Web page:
Water Infrastructure and Regional Governance - The Co-Constitution of Regional Politics and Massive Infrastructures in the Transaqua Water Project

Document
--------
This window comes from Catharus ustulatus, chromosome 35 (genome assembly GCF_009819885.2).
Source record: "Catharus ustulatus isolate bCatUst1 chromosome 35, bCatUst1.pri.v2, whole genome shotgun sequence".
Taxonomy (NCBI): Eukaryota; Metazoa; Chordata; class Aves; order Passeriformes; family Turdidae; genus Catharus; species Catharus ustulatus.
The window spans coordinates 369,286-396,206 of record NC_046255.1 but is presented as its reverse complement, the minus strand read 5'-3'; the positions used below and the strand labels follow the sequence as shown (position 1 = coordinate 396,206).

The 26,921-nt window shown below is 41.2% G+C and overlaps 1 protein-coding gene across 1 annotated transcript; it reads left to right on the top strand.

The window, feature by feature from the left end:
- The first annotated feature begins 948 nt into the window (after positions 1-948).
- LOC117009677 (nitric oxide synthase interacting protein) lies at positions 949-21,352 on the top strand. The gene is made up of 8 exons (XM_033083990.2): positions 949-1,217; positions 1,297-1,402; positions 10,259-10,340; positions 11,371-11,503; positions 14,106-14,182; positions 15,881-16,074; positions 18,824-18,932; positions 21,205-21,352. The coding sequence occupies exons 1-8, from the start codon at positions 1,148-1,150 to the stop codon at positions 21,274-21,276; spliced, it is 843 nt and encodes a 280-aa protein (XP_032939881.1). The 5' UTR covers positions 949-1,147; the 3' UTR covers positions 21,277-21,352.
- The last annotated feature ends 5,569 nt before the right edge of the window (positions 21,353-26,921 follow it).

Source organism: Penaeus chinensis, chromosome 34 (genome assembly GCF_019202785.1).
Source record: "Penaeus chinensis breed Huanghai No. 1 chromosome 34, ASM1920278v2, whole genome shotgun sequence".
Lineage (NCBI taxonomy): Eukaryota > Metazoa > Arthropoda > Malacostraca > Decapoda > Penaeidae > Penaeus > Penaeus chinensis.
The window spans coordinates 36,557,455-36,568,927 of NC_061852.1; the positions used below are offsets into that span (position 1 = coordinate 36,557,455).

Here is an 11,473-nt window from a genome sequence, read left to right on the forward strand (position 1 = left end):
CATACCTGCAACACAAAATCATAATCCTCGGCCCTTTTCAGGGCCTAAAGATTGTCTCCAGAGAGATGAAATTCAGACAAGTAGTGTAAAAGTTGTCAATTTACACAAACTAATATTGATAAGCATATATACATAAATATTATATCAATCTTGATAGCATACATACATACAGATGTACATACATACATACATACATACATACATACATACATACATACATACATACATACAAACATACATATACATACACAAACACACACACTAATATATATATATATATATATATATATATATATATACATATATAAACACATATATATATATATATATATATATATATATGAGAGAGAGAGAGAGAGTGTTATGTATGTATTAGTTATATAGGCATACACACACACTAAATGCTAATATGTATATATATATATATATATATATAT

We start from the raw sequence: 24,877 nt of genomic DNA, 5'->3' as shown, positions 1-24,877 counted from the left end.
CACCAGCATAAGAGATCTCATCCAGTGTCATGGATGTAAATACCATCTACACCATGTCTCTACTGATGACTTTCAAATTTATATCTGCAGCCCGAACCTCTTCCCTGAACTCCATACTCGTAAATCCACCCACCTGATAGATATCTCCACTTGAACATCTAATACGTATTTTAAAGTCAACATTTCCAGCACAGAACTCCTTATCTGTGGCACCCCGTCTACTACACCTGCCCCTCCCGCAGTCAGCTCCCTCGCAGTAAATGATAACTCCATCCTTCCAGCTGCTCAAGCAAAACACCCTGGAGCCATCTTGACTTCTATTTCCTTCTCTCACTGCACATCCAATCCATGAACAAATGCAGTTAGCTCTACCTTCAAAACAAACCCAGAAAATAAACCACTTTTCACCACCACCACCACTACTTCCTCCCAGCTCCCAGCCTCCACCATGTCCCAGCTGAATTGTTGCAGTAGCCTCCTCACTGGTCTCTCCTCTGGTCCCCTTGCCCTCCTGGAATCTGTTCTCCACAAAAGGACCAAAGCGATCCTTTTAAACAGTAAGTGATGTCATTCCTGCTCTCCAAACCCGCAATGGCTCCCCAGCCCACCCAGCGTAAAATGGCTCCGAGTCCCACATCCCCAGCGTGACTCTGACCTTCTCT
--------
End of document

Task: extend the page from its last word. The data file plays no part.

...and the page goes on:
Large-scale water infrastructure projects have seen a sudden surge to the top of the political agenda in many countries as a means of addressing developmental goals at both national and regional levels, despite a decline in funding for these projects in the 1990s and 2000s. The Transaqua inter-basin water transfer (IBWT) project, a 2400 km-long canal aiming to connect the Lake Chad and Congo River basins, has been recently hailed by the Lake Chad basin countries, international and regional organizations, and the private sector as the most feasible solution to revitalize Lake Chad’s declining water levels. It has also started to reconfigure the regional politics of two of Africa’s largest basins. This article focuses on this case study and analyses how regional features shape Transaqua and how it simultaneously reconfigures regional politics. Based on concepts such as ‘region’, ‘regionalism’ and ‘regionalisation’ within the international relations discipline and applying mixed methods of discourse, document and media analysis, we show how the project is influencing regional dynamics, alliances and power relations in the Lake Chad and Congo River basins, and how the Transaqua discourse evolves along with regional features such as droughts, water abundance and regional insecurities, despite being in the planning stage.